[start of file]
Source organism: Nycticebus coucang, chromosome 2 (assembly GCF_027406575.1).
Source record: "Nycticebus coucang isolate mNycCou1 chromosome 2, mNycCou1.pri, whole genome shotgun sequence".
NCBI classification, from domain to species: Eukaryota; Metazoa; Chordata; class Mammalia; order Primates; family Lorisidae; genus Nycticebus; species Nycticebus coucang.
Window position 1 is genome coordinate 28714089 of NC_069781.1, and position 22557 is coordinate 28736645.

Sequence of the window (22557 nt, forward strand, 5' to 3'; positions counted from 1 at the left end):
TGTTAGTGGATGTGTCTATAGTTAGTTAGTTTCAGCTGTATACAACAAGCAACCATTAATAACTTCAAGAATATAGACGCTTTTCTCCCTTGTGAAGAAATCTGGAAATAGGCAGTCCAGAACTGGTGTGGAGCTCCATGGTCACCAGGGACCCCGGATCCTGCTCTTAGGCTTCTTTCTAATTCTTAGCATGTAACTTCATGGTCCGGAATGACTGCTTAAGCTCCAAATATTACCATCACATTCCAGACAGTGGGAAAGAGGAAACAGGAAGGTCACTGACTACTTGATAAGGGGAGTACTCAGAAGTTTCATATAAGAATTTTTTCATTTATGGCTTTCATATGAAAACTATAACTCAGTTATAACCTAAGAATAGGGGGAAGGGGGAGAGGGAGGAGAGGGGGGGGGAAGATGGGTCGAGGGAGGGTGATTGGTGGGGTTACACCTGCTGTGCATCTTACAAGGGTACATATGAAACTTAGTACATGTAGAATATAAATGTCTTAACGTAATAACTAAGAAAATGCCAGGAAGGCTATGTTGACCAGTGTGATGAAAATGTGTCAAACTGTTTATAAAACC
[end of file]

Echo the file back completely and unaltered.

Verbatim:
Source organism: Nycticebus coucang, chromosome 2 (assembly GCF_027406575.1).
Source record: "Nycticebus coucang isolate mNycCou1 chromosome 2, mNycCou1.pri, whole genome shotgun sequence".
NCBI classification, from domain to species: Eukaryota; Metazoa; Chordata; class Mammalia; order Primates; family Lorisidae; genus Nycticebus; species Nycticebus coucang.
Window position 1 is genome coordinate 28714089 of NC_069781.1, and position 22557 is coordinate 28736645.

Sequence of the window (22557 nt, forward strand, 5' to 3'; positions counted from 1 at the left end):
TGTTAGTGGATGTGTCTATAGTTAGTTAGTTTCAGCTGTATACAACAAGCAACCATTAATAACTTCAAGAATATAGACGCTTTTCTCCCTTGTGAAGAAATCTGGAAATAGGCAGTCCAGAACTGGTGTGGAGCTCCATGGTCACCAGGGACCCCGGATCCTGCTCTTAGGCTTCTTTCTAATTCTTAGCATGTAACTTCATGGTCCGGAATGACTGCTTAAGCTCCAAATATTACCATCACATTCCAGACAGTGGGAAAGAGGAAACAGGAAGGTCACTGACTACTTGATAAGGGGAGTACTCAGAAGTTTCATATAAGAATTTTTTCATTTATGGCTTTCATATGAAAACTATAACTCAGTTATAACCTAAGAATAGGGGGAAGGGGGAGAGGGAGGAGAGGGGGGGGGAAGATGGGTCGAGGGAGGGTGATTGGTGGGGTTACACCTGCTGTGCATCTTACAAGGGTACATATGAAACTTAGTACATGTAGAATATAAATGTCTTAACGTAATAACTAAGAAAATGCCAGGAAGGCTATGTTGACCAGTGTGATGAAAATGTGTCAAACTGTTTATAAAACC